Whether we like it our not, this is what is happening to us in LA.  Yes, it is true that in Los Angeles we may be able to sell out a show and get people to come see us in the 99-seat world (We sold over 5,000 tickets for Divorce! The Musical).  But we cannot ignore the fact that Wicked ran for over 800 performances in a 2,700 seat house  (The Pantages) here in LA.  If people understood that a particular production in a 99-seat theater house was as good as, or better than Wicked, then wouldn’t it make sense that the same number of people would go out and see the 99-seat theater show?  No! Because a good 99-seat theater show has to overcome the negative brand of, “LA 99-seat theater equals bad.”  And that is a tall order, given that most 99-seat theater shows spend less than $1,000 a week on marketing.

So how do we fix this?

The obvious solution is that all 99-seat theater producers should run out and spend as much money as possible on building better sets and costumes, right?  Well, no.  Because, unfortunately, 99-seat theater producers are locked into a system wherein we have to produce on the extreme cheap– a direct result of the price controls that Equity has forced upon us. The plain truth is that the current Equity 99-seat contract forces us to lose money on these productions.  So, even if a producer wanted to spend more money to increase the quality of his/her production, he/she couldn’t, unless he/she wanted to take a huge loss.  Who can afford to do that? 

So with the economic realities of LA theater being what they are, producers keep churning out low quality productions– both good and bad.  And this, of course, reinforces our “low quality” brand.

Surely, a producer could remedy this by producing on the HAT or LOA contract, right?  After all, if the 99-seat theater ticket price controls are the problem, then producing on a HAT or LOA contract would solve the problem since the HAT and LOA provide for higher ticket prices than the 99-seat contract.  Right? The answer here is, sorta, but not really.  It is possible that a producer can produce on the HAT or a LOA.  And some producers do.  Right now there are productions running in 99-seat theaters that are on a HAT or a LOA.  But the patrons don’t know that a producer is doing this.  And if the patron doesn’t know, then the LA-99 seat theater brand of Low-Quality will still apply Additionally, producers rarely use these contracts to increase the quality of their productions; they use them to increase the “good” elements of their productions– namely, to hire better actors.  And it is extremely rare that a producer actually charges more for a ticket than the 99-seat theater contract would have allowed in the first place.  While raising the “good” is good, it doesn’t do anything to change 99-seat theater’s overall “low quality” brand.

So really then… how do we fix this?

Well, it’s a loaded question.  Certainly, the answer is not to go out and produce Broadway shows in 99-seat houses.  But, we do need to take this issue of quality more seriously.  We can’t just stick our heads in the sand and say “Our shows are good, and audiences should know that,”  then turn around and complain that no one comes to the theater anymore.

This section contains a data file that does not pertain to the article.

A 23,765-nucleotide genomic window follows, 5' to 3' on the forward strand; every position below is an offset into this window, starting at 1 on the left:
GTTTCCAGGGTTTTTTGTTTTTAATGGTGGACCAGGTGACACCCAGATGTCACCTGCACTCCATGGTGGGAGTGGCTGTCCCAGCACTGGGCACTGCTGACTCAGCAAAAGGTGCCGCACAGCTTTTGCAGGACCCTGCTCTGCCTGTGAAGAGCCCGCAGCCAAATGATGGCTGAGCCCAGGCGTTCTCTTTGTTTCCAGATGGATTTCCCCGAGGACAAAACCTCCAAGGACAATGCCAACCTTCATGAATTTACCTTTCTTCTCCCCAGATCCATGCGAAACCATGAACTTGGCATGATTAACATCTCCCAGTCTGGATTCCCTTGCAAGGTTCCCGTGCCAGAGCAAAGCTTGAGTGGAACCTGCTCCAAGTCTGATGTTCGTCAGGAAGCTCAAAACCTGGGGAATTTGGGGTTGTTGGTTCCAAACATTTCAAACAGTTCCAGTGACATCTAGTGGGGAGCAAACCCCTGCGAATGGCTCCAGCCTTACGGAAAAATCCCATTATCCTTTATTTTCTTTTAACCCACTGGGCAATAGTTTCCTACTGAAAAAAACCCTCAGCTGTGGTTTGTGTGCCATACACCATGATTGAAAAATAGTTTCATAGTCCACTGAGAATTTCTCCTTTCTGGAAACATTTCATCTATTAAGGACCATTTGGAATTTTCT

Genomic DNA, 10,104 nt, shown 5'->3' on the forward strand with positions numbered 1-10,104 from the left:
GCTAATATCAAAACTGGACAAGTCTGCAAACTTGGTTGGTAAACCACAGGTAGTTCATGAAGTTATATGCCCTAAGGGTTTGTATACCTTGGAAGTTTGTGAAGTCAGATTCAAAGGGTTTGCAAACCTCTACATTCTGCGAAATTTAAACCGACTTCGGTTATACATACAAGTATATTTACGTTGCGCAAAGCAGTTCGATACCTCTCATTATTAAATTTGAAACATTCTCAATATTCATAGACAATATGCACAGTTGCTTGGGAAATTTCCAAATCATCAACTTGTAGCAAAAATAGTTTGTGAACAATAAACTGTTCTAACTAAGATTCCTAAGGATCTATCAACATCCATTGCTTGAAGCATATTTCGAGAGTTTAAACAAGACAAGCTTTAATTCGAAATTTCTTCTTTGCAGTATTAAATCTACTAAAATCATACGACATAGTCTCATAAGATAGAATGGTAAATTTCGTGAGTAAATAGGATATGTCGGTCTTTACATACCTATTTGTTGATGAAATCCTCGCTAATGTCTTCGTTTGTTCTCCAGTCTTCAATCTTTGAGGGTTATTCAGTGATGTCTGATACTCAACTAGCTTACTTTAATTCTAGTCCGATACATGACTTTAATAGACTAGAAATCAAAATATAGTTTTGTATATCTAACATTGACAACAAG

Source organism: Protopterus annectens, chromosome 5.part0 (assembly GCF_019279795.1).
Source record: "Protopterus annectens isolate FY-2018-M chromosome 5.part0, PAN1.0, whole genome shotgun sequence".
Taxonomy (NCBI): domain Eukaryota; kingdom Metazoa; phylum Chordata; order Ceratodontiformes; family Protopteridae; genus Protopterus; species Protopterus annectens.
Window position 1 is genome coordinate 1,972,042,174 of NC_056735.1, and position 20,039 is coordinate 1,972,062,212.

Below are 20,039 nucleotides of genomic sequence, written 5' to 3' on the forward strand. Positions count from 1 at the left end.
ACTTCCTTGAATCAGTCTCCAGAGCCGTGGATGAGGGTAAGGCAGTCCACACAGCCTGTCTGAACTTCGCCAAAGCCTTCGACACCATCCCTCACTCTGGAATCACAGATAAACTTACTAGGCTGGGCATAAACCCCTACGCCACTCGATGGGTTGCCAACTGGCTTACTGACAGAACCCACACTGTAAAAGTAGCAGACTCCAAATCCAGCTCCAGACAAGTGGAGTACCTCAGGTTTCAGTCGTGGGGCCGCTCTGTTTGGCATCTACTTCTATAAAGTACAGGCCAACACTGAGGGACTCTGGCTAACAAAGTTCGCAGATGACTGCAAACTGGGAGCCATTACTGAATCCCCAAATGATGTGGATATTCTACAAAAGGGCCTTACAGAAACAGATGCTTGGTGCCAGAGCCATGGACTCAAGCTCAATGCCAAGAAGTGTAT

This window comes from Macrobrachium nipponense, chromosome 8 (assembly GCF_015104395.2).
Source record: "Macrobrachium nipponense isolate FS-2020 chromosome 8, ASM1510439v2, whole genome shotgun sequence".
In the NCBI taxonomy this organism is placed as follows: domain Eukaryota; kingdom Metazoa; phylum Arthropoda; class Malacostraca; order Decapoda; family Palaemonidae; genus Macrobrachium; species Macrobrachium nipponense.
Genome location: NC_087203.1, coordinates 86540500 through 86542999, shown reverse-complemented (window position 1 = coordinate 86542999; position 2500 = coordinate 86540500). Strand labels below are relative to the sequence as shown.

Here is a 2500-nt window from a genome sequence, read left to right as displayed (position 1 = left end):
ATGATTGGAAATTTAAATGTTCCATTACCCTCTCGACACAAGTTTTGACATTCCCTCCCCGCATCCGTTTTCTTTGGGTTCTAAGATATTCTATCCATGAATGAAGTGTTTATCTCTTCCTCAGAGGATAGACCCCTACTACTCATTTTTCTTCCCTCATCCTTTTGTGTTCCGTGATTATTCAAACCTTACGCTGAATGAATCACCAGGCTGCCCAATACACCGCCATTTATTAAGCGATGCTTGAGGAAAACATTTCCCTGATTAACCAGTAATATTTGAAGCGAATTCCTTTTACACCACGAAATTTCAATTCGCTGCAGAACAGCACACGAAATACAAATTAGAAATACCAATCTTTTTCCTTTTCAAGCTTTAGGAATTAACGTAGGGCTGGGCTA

The first step is for producers to accept the distinction between quality and good.  It’s hard for us producers to look in the mirror, but we have to.  And we have to do it as businesspeople, not just as artists. 

Once we accept this distinction, we then need to come together as producers.  We need to define the parameters of our work, and the goals of our community.  With those definitions in place, we can begin to control our brand, instead of having our brand control us.  We can fight to make the necessary changes to the Equity contracts that are hurting our productions.  Over time, with the correct strategy, a solid plan, and a defined brand, we will pull ourselves up and create a higher quality 199 seat theater scene, and then an even higher quality 299 seat theater scene.

It’s a long road and a hard road.  But if we really care about theater in Los Angeles (and I know that we do because most of us do it for little or no money), then we simply have to come together and start a producer’s organization.

But, in the meantime, if you are a producer, ask yourself if you would rather produce a good show, or a quality show?

This is a trick question. The answer, or course, is both.

The Actor-Critic Revisited…Revisited

Posted in Producer Tools, Producer's League by Rick Culbertson on March 4, 2010

So things seem to have gotten a bit heated between me and Steven Leigh Morris.  Here are the two posts (here and here) and his comments are in the comment section of each.

This will be my final post or comment on this subject because I feel that, by now, I have made my case.  I don’t want to go on and on repeating myself.  I do stand behind everything that I have said.  If people want to keep the debate going, I will continue to post the comments that come in, but I will not respond because I am not sure I have anything more to add.

So, without further ado, here is my response to Steven Leigh Morris’ last comment:

Steven says:

I don’t know from which of Stalin’s manuals you got your constipated definition of a “theater critic.”

Ok, the basis of my definition of criticism is the American Theater Critics Association.  Here is what they say:

ATCA understands “professional” to mean you are paid for your reviews and there is some editorial or other supervision of your criticism – e.g., it is not disseminated only on a personal, unsupervised website.

I would also expand that to include anyone that can demonstrate the ability to write a critique that is thorough and well supported while remaining free of conflicts, paid or unpaid.